Auto Climate control button problems

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Thanks to Bill Giovino for this :

I had a meeting with a Ford climate control engineer last week, I raised the subject of the buttons breaking in the center on some of the earlier climate control head units. This concerns the second-generation units - a large, rectangular head unit with greyish rectangular buttons. These buttons tend to break in the center (where the function legend is) after 50,000 actuations.

So many warranty returns came in that Ford redesigned the head unit. On the redesigned unit, the buttons are black, and are not rectangular - they are rounded at the edges. Also, the PC board behind the faceplate was redesigned, and a new button manufacturer was used.

Replacement buttons on the original head unit are not available, not thru official channels or even in a laboratory somewhere... The only solution is to replace the whole thing with a brand-new head unit. There have been no warranty returns for problems with the buttons on the redesigned units.

By the way, the vaccuum florescent display on the climate control head units tends to dim over time. This is characteristic of vaccuum florescent displays that are subjected to Automotive environments (-40 to +85degC). The same is true for the radio display (it is, I believe, a different vendor than the climate control display).

One solution is to replace the entire control head unit, but that can be rather expensive. Some SHOtimers have reported being able to repair the broken buttons by disassembling the climate control unit, and using epoxy glue and custom cut small plastic reinforcements to the rear of the button. Thanks to John Wall and Clinton Knight for these instructions on using that method.

Tools needed:

- Screwdrivers: Mini-screwdriver set; medium flat blade 12", Phillips #2, Torx T-27, Torx T-20.

- 10 mm extra deep socket.

- Box wrench to remove ground strap on battery (13 mm on my car).

- Pocket knife.

Remove the battery ground strap. Remove the two screws under the hood over the instrument cluster with the Phillips screwdriver. Remove the two screws (T-27) on either side under the steering column. Remove the metal panel under the steering column. Remove the two screws on either side of the steering column exposed after removal of the lower panel. (Missing on my car after two expensive AC repairs by a dealer -- loose ground inoperative clutch field and pulley.) Pull out the oval dash panel running from the light switch on the left past the EATC head on the right, working around from the bottom. It is held in place by several plastic snaps. There is no need to completely remove the oval panel. Pull it out just far enough to remove the head unit.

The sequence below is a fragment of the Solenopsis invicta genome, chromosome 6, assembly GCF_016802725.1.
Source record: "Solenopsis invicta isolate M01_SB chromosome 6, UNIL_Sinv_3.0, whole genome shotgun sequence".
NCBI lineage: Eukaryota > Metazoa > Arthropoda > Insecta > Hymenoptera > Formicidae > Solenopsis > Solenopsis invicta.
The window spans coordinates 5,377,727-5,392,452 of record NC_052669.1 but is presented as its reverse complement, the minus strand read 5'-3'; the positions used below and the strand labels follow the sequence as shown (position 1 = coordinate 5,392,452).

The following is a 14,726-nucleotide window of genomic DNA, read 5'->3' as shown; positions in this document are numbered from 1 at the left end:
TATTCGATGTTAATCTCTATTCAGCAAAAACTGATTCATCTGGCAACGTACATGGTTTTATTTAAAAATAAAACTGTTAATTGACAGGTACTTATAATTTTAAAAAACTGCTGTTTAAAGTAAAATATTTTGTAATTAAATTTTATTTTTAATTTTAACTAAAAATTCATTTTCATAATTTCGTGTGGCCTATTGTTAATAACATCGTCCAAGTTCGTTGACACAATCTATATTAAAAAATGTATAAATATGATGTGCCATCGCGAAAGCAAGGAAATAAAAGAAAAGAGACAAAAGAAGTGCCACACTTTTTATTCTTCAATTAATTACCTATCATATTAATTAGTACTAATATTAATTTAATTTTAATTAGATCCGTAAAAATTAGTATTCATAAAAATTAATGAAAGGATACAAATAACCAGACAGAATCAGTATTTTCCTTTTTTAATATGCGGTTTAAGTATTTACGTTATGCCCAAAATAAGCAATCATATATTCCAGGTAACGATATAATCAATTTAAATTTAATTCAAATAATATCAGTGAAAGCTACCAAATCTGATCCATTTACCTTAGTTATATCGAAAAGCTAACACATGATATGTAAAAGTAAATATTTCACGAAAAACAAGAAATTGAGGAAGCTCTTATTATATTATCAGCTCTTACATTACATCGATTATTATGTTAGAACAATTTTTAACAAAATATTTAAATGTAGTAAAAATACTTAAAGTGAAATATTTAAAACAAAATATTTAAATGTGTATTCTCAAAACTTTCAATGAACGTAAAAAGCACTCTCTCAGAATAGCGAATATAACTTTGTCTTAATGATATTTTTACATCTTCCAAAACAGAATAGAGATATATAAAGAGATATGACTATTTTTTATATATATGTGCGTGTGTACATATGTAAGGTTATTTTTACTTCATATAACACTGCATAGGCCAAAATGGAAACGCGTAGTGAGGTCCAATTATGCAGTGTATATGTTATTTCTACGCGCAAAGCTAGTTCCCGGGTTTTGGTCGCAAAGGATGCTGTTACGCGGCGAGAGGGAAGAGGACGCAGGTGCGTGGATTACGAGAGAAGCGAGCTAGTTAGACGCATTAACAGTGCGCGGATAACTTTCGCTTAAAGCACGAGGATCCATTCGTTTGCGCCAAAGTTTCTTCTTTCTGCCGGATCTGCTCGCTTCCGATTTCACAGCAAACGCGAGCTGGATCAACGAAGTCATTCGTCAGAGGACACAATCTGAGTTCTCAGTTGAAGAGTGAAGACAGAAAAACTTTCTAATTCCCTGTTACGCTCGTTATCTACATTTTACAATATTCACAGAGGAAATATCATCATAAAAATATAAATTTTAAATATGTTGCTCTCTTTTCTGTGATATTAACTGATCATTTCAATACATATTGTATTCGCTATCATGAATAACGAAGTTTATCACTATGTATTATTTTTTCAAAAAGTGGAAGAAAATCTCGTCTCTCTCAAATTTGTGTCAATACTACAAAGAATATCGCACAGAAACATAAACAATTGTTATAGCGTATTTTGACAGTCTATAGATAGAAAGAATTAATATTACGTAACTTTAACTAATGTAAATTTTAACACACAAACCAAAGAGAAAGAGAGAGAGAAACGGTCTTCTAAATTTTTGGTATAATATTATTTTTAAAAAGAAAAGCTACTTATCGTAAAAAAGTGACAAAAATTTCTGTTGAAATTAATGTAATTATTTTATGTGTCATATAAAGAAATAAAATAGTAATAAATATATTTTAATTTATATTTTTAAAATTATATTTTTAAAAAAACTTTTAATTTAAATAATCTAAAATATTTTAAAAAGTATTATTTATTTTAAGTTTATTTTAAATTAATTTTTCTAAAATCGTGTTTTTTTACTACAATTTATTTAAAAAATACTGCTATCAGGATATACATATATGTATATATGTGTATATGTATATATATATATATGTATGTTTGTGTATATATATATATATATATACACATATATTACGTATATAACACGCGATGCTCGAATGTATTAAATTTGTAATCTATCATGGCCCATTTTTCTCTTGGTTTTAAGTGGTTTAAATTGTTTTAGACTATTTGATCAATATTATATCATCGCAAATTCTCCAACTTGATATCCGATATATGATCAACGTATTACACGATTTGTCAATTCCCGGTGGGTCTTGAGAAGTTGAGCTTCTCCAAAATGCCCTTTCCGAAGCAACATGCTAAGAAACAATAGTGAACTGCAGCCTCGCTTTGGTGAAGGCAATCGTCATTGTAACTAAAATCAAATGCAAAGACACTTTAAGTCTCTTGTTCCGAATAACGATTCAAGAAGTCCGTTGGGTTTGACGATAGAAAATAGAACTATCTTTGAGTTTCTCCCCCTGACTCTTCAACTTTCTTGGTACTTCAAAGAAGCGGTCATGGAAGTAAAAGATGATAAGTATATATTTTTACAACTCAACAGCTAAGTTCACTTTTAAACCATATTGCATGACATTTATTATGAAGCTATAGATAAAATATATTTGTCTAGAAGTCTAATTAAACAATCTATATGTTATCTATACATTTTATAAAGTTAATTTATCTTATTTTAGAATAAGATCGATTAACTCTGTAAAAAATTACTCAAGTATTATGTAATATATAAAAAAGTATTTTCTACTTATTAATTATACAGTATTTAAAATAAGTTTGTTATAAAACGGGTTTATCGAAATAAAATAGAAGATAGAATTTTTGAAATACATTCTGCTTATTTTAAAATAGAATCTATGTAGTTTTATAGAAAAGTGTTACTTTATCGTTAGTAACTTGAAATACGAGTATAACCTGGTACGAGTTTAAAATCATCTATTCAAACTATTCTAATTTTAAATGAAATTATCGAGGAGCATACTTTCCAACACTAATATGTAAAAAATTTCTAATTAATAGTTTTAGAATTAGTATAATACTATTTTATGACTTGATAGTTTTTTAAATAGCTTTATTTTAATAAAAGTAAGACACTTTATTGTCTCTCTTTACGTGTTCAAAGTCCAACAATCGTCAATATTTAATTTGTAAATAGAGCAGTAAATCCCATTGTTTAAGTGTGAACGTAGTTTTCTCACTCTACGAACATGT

Remove the four screws (T-20) holding the head unit in place. Pull it out. Use the 10 mm extra deep socket to remove the nuts on the upper connector on the back, and remove the upper connector. Unsnap the two lower connectors. Remove the head unit and take it to your workbench.

Make a drawing of the unit and write the names of the six lower buttons on your sketch. Otherwise, you may forget the correct arrangement.

With a medium screwdriver, gently lift the four snaps that hold the front panel to the head unit. There is no need to remove the front panel completely. With the unit upside down, pull apart the layers of circuit boards. You will see that the buttons along the bottom are part of an assembly that is held in place with six plastic welds. Use a sharp pocket knife to cut off the six plastic welds. It helps to sharpen the knife after cutting each weld. Push the buttons from the outside to remove the button assembly.

Note how the buttons fit on the assembly. Gently remove the buttons from the flexible backer and the thin rubber grommet. Mix a small amount of clear, two-part epoxy. I used 15-minute epoxy purchased at Home Depot. Using the tiniest screwdriver from a mini-screwdriver set, daub a small amount of epoxy into the recessed center of each button. Spread it in a very thin layer. Keep epoxy off of the reinforced ends and the sides. Let dry for 24 hours. After the epoxy dries, scrape off any excess with a small screwdriver.

Reassemble. There is no need to glue the button assembly in place. Test by pushing the buttons. If you feel and hear a click upon pushing each button, you have done the job correctly. If a button is "frozen", it either contains too much epoxy or is not fully seated. You may be able to scrape down excessive epoxy with a small screwdriver. If that doesn't work, simply pry out the epoxy with a small screwdriver and do the job over. If you happen to break a connection on the flexible backing, it may be glued with epoxy. (I broke and glued two.) If you break the rubber grommet, there should be no need to glue it together if it stays in place. (Mine broke in one place.)

Replace in the car and test.